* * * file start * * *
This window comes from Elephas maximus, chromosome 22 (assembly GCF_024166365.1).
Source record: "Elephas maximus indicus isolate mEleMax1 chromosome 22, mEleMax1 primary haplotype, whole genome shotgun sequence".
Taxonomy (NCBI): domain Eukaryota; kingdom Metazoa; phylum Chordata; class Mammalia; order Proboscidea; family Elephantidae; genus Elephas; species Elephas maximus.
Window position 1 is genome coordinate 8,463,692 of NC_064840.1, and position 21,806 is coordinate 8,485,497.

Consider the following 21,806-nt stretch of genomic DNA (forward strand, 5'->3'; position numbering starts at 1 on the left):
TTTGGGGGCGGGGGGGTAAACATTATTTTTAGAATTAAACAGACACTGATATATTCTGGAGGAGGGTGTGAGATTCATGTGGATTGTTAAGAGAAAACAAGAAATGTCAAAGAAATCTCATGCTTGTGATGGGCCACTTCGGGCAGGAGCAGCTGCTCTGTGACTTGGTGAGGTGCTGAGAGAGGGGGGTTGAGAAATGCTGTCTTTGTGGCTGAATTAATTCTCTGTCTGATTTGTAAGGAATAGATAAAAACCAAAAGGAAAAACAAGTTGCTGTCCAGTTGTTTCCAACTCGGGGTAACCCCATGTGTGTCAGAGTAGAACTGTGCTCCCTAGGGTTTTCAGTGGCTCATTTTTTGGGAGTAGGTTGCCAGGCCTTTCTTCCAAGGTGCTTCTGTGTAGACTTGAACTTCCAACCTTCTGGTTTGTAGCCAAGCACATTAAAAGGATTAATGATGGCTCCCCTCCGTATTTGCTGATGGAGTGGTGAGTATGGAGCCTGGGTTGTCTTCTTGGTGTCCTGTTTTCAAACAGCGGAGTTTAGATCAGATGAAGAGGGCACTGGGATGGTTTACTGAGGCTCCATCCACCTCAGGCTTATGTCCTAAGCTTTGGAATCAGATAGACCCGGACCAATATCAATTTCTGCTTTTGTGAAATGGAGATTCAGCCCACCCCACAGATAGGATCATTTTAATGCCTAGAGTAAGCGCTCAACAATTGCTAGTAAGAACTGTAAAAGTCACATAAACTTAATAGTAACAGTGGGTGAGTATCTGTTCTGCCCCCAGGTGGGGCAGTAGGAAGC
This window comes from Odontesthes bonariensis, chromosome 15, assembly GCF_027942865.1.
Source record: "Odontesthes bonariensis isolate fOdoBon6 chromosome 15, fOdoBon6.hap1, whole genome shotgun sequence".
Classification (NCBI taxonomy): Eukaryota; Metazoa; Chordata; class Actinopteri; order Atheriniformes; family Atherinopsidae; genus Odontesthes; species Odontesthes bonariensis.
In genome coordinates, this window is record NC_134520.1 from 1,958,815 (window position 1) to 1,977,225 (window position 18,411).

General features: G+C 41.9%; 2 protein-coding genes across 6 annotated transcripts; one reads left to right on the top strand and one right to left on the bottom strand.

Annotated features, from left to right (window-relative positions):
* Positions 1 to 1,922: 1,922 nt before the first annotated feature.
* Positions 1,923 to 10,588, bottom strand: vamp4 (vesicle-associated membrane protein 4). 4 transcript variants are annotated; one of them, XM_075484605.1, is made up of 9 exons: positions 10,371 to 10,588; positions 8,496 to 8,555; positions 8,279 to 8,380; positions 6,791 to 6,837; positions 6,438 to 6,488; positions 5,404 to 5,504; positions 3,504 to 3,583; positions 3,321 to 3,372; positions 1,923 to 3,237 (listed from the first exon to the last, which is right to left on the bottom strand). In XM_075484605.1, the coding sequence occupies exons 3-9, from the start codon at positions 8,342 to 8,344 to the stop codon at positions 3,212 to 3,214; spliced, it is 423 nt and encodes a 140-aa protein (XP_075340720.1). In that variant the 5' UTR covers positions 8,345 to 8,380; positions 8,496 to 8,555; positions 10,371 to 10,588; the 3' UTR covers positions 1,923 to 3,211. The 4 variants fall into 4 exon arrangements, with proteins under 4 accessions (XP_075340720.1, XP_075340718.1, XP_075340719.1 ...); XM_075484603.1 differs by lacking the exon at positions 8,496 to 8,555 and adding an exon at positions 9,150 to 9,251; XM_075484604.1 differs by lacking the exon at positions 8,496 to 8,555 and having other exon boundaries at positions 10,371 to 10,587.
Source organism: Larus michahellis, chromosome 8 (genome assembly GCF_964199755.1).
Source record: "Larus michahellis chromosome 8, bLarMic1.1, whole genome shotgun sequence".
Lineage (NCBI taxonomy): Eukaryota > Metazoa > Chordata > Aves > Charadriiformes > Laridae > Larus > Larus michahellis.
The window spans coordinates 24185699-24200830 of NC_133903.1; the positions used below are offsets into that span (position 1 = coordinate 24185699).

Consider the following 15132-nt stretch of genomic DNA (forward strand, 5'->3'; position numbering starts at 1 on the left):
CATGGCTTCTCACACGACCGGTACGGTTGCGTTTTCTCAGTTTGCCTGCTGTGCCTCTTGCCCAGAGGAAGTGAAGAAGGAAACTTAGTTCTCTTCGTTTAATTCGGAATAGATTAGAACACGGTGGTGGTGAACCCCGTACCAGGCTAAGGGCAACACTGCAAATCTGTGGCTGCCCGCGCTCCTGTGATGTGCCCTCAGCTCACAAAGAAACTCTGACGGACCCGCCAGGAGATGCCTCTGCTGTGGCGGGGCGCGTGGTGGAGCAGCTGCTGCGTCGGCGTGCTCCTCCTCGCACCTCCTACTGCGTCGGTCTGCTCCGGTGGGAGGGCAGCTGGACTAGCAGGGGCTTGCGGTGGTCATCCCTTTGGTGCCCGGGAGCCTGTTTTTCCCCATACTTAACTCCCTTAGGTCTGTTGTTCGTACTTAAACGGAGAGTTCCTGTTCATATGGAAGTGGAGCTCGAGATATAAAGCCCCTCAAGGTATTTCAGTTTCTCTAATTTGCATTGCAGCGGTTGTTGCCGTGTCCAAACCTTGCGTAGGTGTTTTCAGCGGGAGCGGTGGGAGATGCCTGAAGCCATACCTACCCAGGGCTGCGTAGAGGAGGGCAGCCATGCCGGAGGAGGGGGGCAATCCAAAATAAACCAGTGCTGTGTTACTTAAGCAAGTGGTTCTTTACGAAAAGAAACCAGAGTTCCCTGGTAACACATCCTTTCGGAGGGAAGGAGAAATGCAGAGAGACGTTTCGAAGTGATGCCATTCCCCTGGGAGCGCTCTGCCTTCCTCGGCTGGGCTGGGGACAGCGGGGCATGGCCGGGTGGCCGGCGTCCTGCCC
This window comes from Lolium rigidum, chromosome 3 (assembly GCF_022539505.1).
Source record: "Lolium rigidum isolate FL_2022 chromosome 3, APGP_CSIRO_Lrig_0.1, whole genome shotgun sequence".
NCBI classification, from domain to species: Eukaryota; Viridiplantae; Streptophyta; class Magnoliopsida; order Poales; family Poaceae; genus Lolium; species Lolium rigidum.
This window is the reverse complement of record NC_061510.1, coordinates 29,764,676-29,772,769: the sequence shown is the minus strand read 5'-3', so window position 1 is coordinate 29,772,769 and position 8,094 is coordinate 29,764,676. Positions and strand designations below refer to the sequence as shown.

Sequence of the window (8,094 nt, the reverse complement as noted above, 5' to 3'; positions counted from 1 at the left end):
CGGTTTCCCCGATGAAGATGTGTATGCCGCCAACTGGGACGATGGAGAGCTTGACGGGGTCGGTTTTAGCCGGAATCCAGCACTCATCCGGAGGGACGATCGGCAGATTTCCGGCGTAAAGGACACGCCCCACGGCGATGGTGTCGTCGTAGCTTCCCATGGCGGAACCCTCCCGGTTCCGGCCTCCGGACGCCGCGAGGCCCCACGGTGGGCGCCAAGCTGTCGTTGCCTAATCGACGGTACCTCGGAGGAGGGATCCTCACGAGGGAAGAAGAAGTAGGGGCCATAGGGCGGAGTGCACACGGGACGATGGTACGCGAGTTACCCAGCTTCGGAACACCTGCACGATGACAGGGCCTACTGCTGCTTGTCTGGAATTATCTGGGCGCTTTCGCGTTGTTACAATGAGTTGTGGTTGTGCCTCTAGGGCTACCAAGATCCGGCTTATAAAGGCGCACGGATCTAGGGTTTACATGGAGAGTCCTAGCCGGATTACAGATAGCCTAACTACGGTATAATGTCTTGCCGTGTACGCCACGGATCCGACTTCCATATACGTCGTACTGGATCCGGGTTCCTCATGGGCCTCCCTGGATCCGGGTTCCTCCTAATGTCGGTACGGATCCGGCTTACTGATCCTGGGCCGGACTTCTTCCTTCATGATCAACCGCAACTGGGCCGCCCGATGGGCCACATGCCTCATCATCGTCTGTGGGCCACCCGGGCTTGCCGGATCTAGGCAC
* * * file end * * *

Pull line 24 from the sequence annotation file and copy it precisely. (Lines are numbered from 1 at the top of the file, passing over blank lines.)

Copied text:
This window is the reverse complement of record NC_061510.1, coordinates 29,764,676-29,772,769: the sequence shown is the minus strand read 5'-3', so window position 1 is coordinate 29,772,769 and position 8,094 is coordinate 29,764,676. Positions and strand designations below refer to the sequence as shown.